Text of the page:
Joey Votto a Cautionary Tale for Pittsburgh Pirates in Dealing with Russell Martin


Sep 24, 2014; Atlanta, GA, USA; Pittsburgh Pirates catcher Russell Martin (55) leaps back to first before the tag by Atlanta Braves first baseman Freddie Freeman (5) on a pick off play in the second inning at Turner Field. Mandatory Credit: Daniel Shirey-USA TODAY Sports

To hear the Pittsburgh Pirates tell it, they are willing to stretch their budget to re-sign free agent catcher Russell Martin this off-season.   Before they do that, though, general manager Neal Huntington and owner Bob Nutting may want to have a chat with the Cincinnati Reds about how their own big contract for face-of-the-franchise Joey Votto is working out.

In the spring of 2012, Votto was 28 years old and coming off back-to-back seasons that firmly established him as one of the best hitters in the game.  To reward him and keep him in town, the Reds crafted a monstrous contract that keeps Votto tethered to the franchise through 2024, when he will be 40 years old for most of the season.   Specifically, the new deal will pay Votto more than $220 million over its final 10 years, which coincidentally begin in 2015.

As he begins to climb that mountain of money, Votto is 31 years old and has missed 151 games since 2012 due to injury, notably a linger quadriceps problem that is a threat to flare up at almost any time.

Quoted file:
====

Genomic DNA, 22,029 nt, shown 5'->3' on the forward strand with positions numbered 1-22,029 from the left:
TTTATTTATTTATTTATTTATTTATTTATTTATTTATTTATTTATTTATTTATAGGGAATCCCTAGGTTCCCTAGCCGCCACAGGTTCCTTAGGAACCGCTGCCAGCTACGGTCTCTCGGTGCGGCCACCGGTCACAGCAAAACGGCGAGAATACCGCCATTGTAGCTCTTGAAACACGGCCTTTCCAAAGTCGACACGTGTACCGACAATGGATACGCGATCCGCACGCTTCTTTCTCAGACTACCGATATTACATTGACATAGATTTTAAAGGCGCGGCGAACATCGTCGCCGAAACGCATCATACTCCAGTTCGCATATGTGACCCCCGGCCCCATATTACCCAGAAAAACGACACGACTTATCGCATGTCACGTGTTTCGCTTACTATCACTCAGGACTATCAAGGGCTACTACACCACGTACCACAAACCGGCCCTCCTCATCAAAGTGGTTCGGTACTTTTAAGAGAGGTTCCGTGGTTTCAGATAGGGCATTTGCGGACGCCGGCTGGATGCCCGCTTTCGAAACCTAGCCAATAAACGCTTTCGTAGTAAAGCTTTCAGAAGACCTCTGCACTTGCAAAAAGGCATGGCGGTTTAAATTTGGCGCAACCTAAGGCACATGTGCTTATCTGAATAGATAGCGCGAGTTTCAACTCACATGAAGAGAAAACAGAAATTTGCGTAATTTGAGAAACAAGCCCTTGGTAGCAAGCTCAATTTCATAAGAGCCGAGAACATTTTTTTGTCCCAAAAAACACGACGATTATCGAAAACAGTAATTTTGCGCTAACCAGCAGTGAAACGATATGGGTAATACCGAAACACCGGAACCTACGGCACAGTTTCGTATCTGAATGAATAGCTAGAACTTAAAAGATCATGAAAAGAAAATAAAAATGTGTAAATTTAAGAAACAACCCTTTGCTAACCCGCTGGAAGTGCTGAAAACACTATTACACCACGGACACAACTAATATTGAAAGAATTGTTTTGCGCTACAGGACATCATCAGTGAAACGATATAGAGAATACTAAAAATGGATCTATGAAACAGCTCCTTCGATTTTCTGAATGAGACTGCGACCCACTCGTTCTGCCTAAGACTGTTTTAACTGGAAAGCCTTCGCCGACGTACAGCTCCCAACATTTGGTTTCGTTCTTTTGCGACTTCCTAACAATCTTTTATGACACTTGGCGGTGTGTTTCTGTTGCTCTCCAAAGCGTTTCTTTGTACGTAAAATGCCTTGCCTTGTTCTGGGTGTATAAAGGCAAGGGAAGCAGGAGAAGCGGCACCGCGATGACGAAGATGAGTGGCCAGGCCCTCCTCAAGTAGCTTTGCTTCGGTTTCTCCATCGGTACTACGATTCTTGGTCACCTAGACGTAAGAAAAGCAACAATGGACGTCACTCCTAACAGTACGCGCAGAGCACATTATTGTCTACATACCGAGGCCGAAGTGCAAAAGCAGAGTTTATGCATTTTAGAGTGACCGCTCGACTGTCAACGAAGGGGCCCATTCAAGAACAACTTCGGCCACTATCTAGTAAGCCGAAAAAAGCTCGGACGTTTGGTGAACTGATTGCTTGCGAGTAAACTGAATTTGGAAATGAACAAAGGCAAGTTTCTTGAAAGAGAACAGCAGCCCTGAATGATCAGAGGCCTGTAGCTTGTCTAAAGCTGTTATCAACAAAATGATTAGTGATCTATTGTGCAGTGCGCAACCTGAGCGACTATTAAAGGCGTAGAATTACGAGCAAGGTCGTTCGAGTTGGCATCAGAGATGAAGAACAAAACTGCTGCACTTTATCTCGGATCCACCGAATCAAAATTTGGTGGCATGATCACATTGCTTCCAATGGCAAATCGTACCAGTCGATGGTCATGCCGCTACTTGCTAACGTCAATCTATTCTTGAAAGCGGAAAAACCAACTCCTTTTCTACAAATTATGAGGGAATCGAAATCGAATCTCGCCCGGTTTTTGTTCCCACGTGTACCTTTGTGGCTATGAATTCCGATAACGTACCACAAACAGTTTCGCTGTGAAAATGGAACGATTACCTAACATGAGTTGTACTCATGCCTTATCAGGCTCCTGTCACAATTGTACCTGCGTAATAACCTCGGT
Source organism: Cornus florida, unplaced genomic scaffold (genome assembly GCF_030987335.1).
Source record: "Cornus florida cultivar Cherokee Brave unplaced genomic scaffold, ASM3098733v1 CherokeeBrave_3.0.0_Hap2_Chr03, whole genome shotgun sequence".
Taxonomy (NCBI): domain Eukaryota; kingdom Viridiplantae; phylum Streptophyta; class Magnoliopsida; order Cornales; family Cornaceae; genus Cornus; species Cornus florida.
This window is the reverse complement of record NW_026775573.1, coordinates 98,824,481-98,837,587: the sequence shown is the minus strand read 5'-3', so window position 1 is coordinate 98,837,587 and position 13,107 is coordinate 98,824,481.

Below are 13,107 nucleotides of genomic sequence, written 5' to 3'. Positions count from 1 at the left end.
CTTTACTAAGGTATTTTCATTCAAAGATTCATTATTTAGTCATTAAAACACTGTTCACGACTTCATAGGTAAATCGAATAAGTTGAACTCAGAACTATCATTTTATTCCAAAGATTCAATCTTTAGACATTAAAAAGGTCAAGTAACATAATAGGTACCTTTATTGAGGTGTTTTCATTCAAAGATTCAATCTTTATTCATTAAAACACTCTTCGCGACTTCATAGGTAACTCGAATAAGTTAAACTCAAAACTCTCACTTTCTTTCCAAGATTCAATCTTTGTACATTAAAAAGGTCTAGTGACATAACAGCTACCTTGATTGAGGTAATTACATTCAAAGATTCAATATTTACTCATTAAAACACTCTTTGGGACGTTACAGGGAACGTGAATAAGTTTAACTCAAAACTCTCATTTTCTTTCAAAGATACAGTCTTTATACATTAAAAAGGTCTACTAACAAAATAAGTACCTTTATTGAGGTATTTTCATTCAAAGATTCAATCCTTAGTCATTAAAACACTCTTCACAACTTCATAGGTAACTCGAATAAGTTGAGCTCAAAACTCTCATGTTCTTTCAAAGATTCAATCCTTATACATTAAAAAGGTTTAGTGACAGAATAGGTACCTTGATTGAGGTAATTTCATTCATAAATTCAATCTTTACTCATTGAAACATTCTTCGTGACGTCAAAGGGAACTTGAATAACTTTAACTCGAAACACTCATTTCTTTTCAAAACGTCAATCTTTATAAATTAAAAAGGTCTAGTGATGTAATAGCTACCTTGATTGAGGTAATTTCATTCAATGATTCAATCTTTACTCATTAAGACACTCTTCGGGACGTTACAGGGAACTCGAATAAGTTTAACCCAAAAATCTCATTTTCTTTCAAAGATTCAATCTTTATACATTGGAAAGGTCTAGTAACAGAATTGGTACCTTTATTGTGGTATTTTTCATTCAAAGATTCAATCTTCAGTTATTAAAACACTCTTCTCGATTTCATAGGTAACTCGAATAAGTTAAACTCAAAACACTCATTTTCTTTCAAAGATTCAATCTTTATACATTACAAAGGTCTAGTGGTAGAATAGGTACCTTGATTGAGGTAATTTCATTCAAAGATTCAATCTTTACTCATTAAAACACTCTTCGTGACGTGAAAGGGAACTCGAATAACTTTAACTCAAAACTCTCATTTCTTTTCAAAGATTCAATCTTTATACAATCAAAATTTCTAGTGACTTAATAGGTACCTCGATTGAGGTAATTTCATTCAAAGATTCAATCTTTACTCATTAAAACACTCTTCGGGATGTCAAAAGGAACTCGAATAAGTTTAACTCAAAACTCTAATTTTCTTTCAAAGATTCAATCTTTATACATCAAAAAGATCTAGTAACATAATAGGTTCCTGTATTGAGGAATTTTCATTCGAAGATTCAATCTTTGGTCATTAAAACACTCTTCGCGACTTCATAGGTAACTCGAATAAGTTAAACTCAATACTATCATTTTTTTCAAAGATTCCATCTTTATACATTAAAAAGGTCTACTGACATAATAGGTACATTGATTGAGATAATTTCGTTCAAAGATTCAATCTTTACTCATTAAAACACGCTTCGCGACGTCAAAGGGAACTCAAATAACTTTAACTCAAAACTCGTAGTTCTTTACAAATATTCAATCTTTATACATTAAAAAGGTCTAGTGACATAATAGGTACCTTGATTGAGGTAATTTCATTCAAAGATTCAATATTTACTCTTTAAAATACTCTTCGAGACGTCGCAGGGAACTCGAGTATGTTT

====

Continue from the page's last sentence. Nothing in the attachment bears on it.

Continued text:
No one is claiming that Martin will snag the same kind of dough on the free agent market that Votto wrangled from the Reds two years ago, but predicts that the backstop could be in line for north of $50 million over four or five years.

Joey Votto plays first base and broke down hard at 31.   The Reds were hamstrung in 2014 not only by the void created by his absence but by the drag his salary made on the team’s ability to bring in more help.

Russell Martin plays catcher and is already 31 years old.  He hasn’t played as many as 140 games since 2009, and he missed 51 contests in 2014.

Martin may be the heart and soul of a Pirates team that has made the playoffs the past two seasons, but the Bucs would be well-advised to think long and hard about sinking lots of, well, bucks, into an aging catcher when revenue is not exactly through the roof.

If the Pirates need proof of the perils of falling in love with a player, they need only look to the division-rival Reds and their lavish spending on Votto.  The scale of the investments may be different, but he consequences could be similar.